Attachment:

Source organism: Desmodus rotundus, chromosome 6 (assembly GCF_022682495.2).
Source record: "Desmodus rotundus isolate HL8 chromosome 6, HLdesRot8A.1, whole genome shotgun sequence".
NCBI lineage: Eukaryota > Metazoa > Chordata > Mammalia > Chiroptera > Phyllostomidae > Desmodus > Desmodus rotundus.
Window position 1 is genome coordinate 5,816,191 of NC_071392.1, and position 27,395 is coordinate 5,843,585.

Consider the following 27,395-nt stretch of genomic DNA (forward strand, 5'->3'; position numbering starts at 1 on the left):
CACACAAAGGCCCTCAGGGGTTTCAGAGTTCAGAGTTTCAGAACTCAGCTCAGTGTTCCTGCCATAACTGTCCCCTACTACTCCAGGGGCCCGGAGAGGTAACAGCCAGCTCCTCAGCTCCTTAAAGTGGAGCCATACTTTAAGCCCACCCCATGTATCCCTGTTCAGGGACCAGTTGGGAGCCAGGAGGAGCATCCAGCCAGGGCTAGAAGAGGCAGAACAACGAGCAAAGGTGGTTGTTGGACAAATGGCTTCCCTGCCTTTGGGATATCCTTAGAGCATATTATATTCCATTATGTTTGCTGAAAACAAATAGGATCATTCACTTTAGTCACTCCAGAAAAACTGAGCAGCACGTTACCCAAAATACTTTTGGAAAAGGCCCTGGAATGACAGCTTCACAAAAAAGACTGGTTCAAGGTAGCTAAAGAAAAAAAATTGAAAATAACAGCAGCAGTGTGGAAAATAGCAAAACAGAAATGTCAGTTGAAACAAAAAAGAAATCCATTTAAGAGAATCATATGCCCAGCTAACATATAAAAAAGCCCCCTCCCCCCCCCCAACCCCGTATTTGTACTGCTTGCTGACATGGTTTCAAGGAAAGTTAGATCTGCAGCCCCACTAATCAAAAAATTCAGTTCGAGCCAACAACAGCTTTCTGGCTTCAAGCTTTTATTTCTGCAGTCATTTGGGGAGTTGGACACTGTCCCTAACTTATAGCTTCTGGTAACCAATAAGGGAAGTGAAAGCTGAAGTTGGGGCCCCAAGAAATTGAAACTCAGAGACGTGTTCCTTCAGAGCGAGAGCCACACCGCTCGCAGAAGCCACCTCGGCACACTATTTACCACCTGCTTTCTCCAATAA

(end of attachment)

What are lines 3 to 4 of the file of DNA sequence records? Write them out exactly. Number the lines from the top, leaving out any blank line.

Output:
NCBI lineage: Eukaryota > Metazoa > Chordata > Mammalia > Chiroptera > Phyllostomidae > Desmodus > Desmodus rotundus.
Window position 1 is genome coordinate 5,816,191 of NC_071392.1, and position 27,395 is coordinate 5,843,585.